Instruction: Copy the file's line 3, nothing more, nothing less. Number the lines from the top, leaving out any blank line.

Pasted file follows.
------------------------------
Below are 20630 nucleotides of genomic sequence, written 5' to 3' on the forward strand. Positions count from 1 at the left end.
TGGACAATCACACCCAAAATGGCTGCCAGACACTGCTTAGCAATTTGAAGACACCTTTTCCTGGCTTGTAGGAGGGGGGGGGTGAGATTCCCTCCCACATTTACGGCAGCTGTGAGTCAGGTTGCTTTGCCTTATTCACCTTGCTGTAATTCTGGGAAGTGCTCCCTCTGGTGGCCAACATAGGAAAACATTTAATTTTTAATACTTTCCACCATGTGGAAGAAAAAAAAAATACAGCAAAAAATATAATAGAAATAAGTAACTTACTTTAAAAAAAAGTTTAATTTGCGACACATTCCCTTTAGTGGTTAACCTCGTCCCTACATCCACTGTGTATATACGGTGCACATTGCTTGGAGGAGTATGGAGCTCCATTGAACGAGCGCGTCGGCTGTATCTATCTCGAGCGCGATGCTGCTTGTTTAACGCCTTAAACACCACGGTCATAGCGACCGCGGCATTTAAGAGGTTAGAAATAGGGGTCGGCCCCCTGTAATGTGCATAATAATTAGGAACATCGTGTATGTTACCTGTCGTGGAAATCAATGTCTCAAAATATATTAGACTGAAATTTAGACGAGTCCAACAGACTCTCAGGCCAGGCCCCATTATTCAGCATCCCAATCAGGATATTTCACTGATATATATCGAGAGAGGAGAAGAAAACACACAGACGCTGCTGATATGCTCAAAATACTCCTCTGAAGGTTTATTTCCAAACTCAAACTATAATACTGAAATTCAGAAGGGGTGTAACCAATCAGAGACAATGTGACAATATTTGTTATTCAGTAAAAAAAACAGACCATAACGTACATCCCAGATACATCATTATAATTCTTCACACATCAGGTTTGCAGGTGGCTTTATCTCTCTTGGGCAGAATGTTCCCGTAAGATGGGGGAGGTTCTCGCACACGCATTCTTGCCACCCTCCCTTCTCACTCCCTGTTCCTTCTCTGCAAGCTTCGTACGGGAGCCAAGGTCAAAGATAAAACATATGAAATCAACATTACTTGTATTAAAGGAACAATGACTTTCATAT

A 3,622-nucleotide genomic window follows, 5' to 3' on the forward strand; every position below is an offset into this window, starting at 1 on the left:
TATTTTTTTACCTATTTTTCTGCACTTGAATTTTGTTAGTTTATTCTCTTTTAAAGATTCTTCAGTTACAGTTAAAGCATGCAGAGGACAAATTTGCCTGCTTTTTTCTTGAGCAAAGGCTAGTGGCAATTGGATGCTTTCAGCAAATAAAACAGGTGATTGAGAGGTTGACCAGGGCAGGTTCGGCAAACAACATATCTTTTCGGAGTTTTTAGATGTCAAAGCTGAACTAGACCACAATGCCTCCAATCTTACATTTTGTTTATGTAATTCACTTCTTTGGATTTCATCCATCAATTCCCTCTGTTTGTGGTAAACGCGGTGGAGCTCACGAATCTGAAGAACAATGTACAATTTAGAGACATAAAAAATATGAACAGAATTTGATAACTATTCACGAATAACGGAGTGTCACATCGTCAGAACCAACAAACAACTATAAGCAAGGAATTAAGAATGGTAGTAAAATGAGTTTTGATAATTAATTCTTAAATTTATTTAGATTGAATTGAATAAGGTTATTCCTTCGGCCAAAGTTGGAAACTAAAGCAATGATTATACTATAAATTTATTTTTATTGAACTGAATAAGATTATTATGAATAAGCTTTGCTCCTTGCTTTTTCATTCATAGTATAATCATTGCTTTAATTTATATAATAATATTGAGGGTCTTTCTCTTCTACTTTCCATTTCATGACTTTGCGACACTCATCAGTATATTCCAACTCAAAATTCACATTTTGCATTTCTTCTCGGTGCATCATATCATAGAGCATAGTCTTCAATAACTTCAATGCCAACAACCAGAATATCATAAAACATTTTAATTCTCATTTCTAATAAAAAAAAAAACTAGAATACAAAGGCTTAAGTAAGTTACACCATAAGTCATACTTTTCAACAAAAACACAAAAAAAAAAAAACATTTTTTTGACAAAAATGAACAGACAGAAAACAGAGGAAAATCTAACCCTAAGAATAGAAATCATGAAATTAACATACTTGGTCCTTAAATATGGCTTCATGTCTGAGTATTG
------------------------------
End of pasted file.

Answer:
A 3,622-nucleotide genomic window follows, 5' to 3' on the forward strand; every position below is an offset into this window, starting at 1 on the left: